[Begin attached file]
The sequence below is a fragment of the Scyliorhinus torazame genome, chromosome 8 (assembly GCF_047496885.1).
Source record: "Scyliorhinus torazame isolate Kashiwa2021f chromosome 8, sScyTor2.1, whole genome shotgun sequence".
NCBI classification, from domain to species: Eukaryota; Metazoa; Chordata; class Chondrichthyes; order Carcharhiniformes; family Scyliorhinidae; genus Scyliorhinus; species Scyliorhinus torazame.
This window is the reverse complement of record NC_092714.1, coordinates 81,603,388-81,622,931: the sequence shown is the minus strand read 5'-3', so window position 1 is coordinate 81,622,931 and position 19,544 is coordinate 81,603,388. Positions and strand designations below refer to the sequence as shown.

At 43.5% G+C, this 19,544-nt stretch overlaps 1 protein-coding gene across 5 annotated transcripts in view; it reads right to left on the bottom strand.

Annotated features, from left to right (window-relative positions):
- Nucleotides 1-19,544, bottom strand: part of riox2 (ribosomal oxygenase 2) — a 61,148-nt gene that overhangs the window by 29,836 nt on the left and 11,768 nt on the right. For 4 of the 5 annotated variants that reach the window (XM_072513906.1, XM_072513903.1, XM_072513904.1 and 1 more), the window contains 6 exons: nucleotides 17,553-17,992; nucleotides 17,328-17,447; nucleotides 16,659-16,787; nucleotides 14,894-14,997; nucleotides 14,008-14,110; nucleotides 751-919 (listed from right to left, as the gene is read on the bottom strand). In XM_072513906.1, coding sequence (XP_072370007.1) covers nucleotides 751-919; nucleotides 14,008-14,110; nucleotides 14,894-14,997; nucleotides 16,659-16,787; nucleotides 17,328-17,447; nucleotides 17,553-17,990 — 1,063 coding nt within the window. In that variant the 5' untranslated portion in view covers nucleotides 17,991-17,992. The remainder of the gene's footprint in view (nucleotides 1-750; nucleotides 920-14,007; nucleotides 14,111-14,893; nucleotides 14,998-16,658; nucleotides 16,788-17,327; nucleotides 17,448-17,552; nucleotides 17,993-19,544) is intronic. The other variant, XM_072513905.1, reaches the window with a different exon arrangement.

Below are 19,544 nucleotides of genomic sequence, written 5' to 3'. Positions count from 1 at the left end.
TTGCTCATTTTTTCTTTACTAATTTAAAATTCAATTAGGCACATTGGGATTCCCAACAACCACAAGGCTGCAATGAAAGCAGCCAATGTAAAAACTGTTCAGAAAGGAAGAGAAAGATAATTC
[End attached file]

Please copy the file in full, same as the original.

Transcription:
The sequence below is a fragment of the Scyliorhinus torazame genome, chromosome 8 (assembly GCF_047496885.1).
Source record: "Scyliorhinus torazame isolate Kashiwa2021f chromosome 8, sScyTor2.1, whole genome shotgun sequence".
NCBI classification, from domain to species: Eukaryota; Metazoa; Chordata; class Chondrichthyes; order Carcharhiniformes; family Scyliorhinidae; genus Scyliorhinus; species Scyliorhinus torazame.
This window is the reverse complement of record NC_092714.1, coordinates 81,603,388-81,622,931: the sequence shown is the minus strand read 5'-3', so window position 1 is coordinate 81,622,931 and position 19,544 is coordinate 81,603,388. Positions and strand designations below refer to the sequence as shown.

At 43.5% G+C, this 19,544-nt stretch overlaps 1 protein-coding gene across 5 annotated transcripts in view; it reads right to left on the bottom strand.

Annotated features, from left to right (window-relative positions):
- Nucleotides 1-19,544, bottom strand: part of riox2 (ribosomal oxygenase 2) — a 61,148-nt gene that overhangs the window by 29,836 nt on the left and 11,768 nt on the right. For 4 of the 5 annotated variants that reach the window (XM_072513906.1, XM_072513903.1, XM_072513904.1 and 1 more), the window contains 6 exons: nucleotides 17,553-17,992; nucleotides 17,328-17,447; nucleotides 16,659-16,787; nucleotides 14,894-14,997; nucleotides 14,008-14,110; nucleotides 751-919 (listed from right to left, as the gene is read on the bottom strand). In XM_072513906.1, coding sequence (XP_072370007.1) covers nucleotides 751-919; nucleotides 14,008-14,110; nucleotides 14,894-14,997; nucleotides 16,659-16,787; nucleotides 17,328-17,447; nucleotides 17,553-17,990 — 1,063 coding nt within the window. In that variant the 5' untranslated portion in view covers nucleotides 17,991-17,992. The remainder of the gene's footprint in view (nucleotides 1-750; nucleotides 920-14,007; nucleotides 14,111-14,893; nucleotides 14,998-16,658; nucleotides 16,788-17,327; nucleotides 17,448-17,552; nucleotides 17,993-19,544) is intronic. The other variant, XM_072513905.1, reaches the window with a different exon arrangement.

Below are 19,544 nucleotides of genomic sequence, written 5' to 3'. Positions count from 1 at the left end.
TTGCTCATTTTTTCTTTACTAATTTAAAATTCAATTAGGCACATTGGGATTCCCAACAACCACAAGGCTGCAATGAAAGCAGCCAATGTAAAAACTGTTCAGAAAGGAAGAGAAAGATAATTC